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Rational choice theory may seem like a separate theoretical approach with its own forbidding mathematics. However, the central assumptions of rational choice theory are very similar to those in mainstream political behavior and even interpretive sociology. Indeed, many of the statistical methods used in empirical political behavior assume axiomatic models of voter choice. When we consider individual voting behavior, the contribution of rational choice has been to formalize what empirical political scientists do anyway, and provide some new tools. However, it is when we consider collective voting choice—what elections mean and what kind of policy outcomes result—that rational choice leads to new, counterintuitive insights. Rational choice also has a normative dimension. Without voter rationality the traditional understanding of democracy as popular choice makes little sense.

Article

Conal Duddy and Ashley Piggins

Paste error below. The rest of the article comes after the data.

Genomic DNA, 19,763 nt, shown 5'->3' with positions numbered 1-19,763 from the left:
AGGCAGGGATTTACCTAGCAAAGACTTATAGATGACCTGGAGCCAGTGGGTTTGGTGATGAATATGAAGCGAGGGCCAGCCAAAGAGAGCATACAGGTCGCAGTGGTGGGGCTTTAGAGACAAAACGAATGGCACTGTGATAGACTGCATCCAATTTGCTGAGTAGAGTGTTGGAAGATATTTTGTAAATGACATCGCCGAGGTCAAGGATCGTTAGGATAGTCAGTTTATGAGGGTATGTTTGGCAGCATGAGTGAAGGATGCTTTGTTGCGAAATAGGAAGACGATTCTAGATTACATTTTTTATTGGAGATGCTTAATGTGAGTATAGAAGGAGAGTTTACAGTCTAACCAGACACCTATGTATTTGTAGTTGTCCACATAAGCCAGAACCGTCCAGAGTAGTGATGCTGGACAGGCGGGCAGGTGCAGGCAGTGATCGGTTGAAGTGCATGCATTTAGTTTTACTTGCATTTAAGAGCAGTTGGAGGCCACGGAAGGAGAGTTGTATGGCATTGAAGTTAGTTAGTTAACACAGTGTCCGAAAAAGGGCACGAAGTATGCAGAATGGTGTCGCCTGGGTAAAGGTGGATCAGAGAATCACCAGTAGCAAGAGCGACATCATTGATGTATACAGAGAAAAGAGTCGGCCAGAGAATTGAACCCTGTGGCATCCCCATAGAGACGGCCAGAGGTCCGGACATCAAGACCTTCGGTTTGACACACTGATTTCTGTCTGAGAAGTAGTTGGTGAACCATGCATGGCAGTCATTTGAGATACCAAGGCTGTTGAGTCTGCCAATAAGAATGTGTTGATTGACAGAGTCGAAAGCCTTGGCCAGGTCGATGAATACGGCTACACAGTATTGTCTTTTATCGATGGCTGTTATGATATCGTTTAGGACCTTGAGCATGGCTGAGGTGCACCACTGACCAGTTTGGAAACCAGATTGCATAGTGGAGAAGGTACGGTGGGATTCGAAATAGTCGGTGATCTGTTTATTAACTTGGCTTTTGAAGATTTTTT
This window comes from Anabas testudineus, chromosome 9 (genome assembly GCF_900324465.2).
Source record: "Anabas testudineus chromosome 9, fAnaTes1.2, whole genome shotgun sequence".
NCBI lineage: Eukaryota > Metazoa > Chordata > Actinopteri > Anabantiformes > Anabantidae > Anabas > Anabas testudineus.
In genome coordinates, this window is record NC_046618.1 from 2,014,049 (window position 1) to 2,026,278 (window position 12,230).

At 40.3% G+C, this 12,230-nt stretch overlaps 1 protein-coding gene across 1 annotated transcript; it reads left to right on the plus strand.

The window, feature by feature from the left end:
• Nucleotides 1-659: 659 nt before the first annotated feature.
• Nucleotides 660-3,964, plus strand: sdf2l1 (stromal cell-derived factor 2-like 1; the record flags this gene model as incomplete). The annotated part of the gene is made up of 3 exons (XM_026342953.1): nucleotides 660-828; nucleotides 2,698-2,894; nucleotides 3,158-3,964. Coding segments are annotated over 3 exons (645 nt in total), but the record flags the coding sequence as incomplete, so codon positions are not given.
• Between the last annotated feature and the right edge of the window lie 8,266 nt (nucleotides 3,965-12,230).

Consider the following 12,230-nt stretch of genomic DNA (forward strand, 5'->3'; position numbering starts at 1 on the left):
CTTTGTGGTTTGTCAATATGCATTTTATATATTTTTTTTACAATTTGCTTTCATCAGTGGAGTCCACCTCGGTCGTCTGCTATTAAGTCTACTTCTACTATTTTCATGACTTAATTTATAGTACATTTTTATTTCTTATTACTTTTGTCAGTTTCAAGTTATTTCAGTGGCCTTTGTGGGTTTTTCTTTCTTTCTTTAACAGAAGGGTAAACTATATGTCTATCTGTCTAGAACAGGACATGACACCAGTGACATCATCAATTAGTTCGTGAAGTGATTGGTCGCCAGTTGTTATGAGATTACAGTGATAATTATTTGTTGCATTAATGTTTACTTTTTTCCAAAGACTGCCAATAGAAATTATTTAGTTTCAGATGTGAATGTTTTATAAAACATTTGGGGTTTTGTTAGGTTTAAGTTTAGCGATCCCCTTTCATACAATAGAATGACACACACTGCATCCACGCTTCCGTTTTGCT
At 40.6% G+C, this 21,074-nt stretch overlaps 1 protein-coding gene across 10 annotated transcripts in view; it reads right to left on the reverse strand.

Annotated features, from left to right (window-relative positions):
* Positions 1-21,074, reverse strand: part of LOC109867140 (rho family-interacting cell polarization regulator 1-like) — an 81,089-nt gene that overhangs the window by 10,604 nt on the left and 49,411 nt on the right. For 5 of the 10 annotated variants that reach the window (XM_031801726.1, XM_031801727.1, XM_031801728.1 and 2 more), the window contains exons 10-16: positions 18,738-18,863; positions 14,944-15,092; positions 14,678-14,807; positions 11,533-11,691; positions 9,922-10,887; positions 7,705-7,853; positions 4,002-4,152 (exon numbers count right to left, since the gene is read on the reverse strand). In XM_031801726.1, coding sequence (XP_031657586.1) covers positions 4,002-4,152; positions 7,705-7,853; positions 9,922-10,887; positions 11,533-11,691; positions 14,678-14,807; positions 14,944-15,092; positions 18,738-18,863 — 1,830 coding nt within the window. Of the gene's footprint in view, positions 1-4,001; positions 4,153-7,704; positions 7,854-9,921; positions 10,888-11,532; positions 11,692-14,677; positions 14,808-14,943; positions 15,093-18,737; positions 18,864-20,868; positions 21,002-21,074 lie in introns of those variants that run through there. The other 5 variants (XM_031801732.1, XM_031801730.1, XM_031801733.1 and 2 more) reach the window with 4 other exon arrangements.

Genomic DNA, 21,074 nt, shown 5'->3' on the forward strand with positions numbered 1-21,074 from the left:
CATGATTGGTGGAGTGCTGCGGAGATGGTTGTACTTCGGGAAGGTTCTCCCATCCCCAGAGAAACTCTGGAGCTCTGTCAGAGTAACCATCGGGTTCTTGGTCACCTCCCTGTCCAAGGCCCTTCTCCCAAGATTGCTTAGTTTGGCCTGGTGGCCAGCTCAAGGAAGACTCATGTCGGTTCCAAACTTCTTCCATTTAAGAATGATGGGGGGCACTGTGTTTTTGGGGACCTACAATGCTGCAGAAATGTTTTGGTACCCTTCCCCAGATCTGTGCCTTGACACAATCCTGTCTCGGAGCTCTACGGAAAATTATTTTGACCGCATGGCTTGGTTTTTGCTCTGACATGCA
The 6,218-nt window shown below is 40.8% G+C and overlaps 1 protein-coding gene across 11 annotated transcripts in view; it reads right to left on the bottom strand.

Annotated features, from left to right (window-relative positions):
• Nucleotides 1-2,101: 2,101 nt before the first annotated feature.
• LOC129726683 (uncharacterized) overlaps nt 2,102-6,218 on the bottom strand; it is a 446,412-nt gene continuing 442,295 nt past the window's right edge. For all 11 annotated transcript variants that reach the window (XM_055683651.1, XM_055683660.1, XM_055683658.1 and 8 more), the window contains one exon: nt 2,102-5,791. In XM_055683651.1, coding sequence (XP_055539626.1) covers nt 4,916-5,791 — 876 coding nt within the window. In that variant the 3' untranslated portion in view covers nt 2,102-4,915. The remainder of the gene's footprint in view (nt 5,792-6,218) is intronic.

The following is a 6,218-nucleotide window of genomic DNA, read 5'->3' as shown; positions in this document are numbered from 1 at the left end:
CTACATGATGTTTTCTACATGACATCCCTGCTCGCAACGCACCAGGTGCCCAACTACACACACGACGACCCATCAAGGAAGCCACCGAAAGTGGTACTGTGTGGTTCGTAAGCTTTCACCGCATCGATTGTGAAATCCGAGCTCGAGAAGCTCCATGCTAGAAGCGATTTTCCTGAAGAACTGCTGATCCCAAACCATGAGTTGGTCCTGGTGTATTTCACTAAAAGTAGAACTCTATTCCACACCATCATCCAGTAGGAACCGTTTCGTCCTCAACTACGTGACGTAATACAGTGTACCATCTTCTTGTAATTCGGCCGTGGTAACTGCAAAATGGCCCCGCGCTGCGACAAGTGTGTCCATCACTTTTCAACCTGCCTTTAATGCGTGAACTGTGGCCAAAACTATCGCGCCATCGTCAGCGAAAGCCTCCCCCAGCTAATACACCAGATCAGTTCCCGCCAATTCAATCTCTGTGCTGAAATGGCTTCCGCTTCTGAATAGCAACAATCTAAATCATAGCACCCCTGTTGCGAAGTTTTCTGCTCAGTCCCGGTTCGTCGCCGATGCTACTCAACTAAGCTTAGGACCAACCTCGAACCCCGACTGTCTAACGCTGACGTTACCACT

Kenneth Arrow’s “impossibility” theorem is rightly considered to be a landmark result in economic theory. It is a far-reaching result with implications not just for economics but for political science, philosophy, and many other fields. It has inspired an enormous literature, “social choice theory,” which lies on the interface of economics, politics, and philosophy. Arrow first proved the impossibility theorem in his doctoral dissertation—Social Choice and Individual Values—published in 1951. It is a remarkable result, and had Arrow not proved it, it is unlikely that the theorem would be known today. A social choice is simply a choice made by, or on behalf of, a group of people. Arrow’s theorem is concerned more specifically with the following problem. Suppose that we have a given set of options to choose from and that each member of a group of individuals has his or her own preference over these options. By what method should we construct a single ranking of the options for the group as a whole? Any such method may be represented mathematically by a “social welfare function.” This is a function that receives as its input the preference ordering of each individual and then generates as its output a social preference ordering. Arrow defined some properties that would seem to be essential to any reasonable social welfare function. These properties are called “unrestricted domain,” “weak Pareto,” “independence of irrelevant alternatives,” and “non-dictatorship.” Each of these properties, when taken alone, does appear to be very necessary indeed. Yet, Arrow proved that these properties are in fact mutually incompatible. This troubling fact has been central to the study of social choice ever since.